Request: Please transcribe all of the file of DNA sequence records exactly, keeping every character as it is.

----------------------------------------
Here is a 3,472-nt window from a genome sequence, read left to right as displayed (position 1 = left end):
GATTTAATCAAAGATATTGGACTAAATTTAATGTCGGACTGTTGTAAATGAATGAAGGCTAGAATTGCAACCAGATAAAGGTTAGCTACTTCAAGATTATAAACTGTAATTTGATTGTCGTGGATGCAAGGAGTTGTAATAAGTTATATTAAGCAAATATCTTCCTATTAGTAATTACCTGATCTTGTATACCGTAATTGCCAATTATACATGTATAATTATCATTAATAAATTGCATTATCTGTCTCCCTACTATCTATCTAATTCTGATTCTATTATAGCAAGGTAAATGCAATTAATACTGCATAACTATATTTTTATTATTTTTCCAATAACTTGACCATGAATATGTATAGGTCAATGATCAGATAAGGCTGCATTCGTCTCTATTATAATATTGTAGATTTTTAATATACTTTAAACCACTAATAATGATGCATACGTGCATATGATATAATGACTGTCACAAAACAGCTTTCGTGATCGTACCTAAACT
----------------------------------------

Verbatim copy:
Here is a 3,472-nt window from a genome sequence, read left to right as displayed (position 1 = left end):
GATTTAATCAAAGATATTGGACTAAATTTAATGTCGGACTGTTGTAAATGAATGAAGGCTAGAATTGCAACCAGATAAAGGTTAGCTACTTCAAGATTATAAACTGTAATTTGATTGTCGTGGATGCAAGGAGTTGTAATAAGTTATATTAAGCAAATATCTTCCTATTAGTAATTACCTGATCTTGTATACCGTAATTGCCAATTATACATGTATAATTATCATTAATAAATTGCATTATCTGTCTCCCTACTATCTATCTAATTCTGATTCTATTATAGCAAGGTAAATGCAATTAATACTGCATAACTATATTTTTATTATTTTTCCAATAACTTGACCATGAATATGTATAGGTCAATGATCAGATAAGGCTGCATTCGTCTCTATTATAATATTGTAGATTTTTAATATACTTTAAACCACTAATAATGATGCATACGTGCATATGATATAATGACTGTCACAAAACAGCTTTCGTGATCGTACCTAAACT